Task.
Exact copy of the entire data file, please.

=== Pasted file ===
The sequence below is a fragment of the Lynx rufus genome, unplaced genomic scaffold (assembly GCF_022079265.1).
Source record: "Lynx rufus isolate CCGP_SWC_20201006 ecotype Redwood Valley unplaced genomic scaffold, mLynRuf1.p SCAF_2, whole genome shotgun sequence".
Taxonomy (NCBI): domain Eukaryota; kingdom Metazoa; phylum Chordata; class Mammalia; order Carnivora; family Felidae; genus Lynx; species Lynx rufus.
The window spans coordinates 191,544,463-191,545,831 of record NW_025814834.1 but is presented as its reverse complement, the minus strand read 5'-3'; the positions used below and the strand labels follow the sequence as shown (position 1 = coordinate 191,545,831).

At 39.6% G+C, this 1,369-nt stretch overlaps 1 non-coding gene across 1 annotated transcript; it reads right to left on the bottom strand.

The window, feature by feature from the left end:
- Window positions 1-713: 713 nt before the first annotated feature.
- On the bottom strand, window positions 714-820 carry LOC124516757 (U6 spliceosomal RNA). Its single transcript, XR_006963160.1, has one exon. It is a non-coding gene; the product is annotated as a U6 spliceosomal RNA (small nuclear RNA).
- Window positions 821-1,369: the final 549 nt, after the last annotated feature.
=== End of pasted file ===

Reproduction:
The sequence below is a fragment of the Lynx rufus genome, unplaced genomic scaffold (assembly GCF_022079265.1).
Source record: "Lynx rufus isolate CCGP_SWC_20201006 ecotype Redwood Valley unplaced genomic scaffold, mLynRuf1.p SCAF_2, whole genome shotgun sequence".
Taxonomy (NCBI): domain Eukaryota; kingdom Metazoa; phylum Chordata; class Mammalia; order Carnivora; family Felidae; genus Lynx; species Lynx rufus.
The window spans coordinates 191,544,463-191,545,831 of record NW_025814834.1 but is presented as its reverse complement, the minus strand read 5'-3'; the positions used below and the strand labels follow the sequence as shown (position 1 = coordinate 191,545,831).

At 39.6% G+C, this 1,369-nt stretch overlaps 1 non-coding gene across 1 annotated transcript; it reads right to left on the bottom strand.

The window, feature by feature from the left end:
- Window positions 1-713: 713 nt before the first annotated feature.
- On the bottom strand, window positions 714-820 carry LOC124516757 (U6 spliceosomal RNA). Its single transcript, XR_006963160.1, has one exon. It is a non-coding gene; the product is annotated as a U6 spliceosomal RNA (small nuclear RNA).
- Window positions 821-1,369: the final 549 nt, after the last annotated feature.